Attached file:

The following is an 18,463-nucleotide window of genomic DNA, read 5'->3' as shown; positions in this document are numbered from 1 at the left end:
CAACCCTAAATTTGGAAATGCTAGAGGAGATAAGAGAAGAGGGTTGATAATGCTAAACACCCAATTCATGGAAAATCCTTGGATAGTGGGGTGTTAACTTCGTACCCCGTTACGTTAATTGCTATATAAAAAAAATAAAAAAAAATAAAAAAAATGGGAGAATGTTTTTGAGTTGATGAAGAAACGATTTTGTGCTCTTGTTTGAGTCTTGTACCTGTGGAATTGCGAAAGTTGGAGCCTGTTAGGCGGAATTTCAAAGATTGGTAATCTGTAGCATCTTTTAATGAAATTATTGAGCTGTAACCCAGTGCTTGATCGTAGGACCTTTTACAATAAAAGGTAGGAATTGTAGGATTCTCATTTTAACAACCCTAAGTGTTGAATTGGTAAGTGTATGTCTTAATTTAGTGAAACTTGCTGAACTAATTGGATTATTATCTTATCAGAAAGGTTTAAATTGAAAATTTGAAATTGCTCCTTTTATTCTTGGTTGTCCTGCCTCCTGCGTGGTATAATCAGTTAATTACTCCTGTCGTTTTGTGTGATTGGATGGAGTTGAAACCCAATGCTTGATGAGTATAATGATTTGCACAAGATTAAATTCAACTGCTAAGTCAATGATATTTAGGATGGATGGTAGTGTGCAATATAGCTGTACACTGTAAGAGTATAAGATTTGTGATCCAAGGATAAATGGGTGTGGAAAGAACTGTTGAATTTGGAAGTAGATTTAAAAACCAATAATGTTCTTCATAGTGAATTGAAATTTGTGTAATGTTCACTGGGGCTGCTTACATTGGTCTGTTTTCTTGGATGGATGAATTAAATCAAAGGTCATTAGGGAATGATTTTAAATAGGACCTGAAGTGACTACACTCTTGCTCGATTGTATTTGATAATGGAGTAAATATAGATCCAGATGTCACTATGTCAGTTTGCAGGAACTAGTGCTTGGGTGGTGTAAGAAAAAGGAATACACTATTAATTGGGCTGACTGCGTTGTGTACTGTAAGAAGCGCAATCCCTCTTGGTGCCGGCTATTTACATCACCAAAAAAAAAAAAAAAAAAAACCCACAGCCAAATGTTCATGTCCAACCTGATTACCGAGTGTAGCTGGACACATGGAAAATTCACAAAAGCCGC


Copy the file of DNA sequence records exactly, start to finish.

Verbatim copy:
The following is an 18,463-nucleotide window of genomic DNA, read 5'->3' as shown; positions in this document are numbered from 1 at the left end:
CAACCCTAAATTTGGAAATGCTAGAGGAGATAAGAGAAGAGGGTTGATAATGCTAAACACCCAATTCATGGAAAATCCTTGGATAGTGGGGTGTTAACTTCGTACCCCGTTACGTTAATTGCTATATAAAAAAAATAAAAAAAAATAAAAAAAATGGGAGAATGTTTTTGAGTTGATGAAGAAACGATTTTGTGCTCTTGTTTGAGTCTTGTACCTGTGGAATTGCGAAAGTTGGAGCCTGTTAGGCGGAATTTCAAAGATTGGTAATCTGTAGCATCTTTTAATGAAATTATTGAGCTGTAACCCAGTGCTTGATCGTAGGACCTTTTACAATAAAAGGTAGGAATTGTAGGATTCTCATTTTAACAACCCTAAGTGTTGAATTGGTAAGTGTATGTCTTAATTTAGTGAAACTTGCTGAACTAATTGGATTATTATCTTATCAGAAAGGTTTAAATTGAAAATTTGAAATTGCTCCTTTTATTCTTGGTTGTCCTGCCTCCTGCGTGGTATAATCAGTTAATTACTCCTGTCGTTTTGTGTGATTGGATGGAGTTGAAACCCAATGCTTGATGAGTATAATGATTTGCACAAGATTAAATTCAACTGCTAAGTCAATGATATTTAGGATGGATGGTAGTGTGCAATATAGCTGTACACTGTAAGAGTATAAGATTTGTGATCCAAGGATAAATGGGTGTGGAAAGAACTGTTGAATTTGGAAGTAGATTTAAAAACCAATAATGTTCTTCATAGTGAATTGAAATTTGTGTAATGTTCACTGGGGCTGCTTACATTGGTCTGTTTTCTTGGATGGATGAATTAAATCAAAGGTCATTAGGGAATGATTTTAAATAGGACCTGAAGTGACTACACTCTTGCTCGATTGTATTTGATAATGGAGTAAATATAGATCCAGATGTCACTATGTCAGTTTGCAGGAACTAGTGCTTGGGTGGTGTAAGAAAAAGGAATACACTATTAATTGGGCTGACTGCGTTGTGTACTGTAAGAAGCGCAATCCCTCTTGGTGCCGGCTATTTACATCACCAAAAAAAAAAAAAAAAAAAACCCACAGCCAAATGTTCATGTCCAACCTGATTACCGAGTGTAGCTGGACACATGGAAAATTCACAAAAGCCGC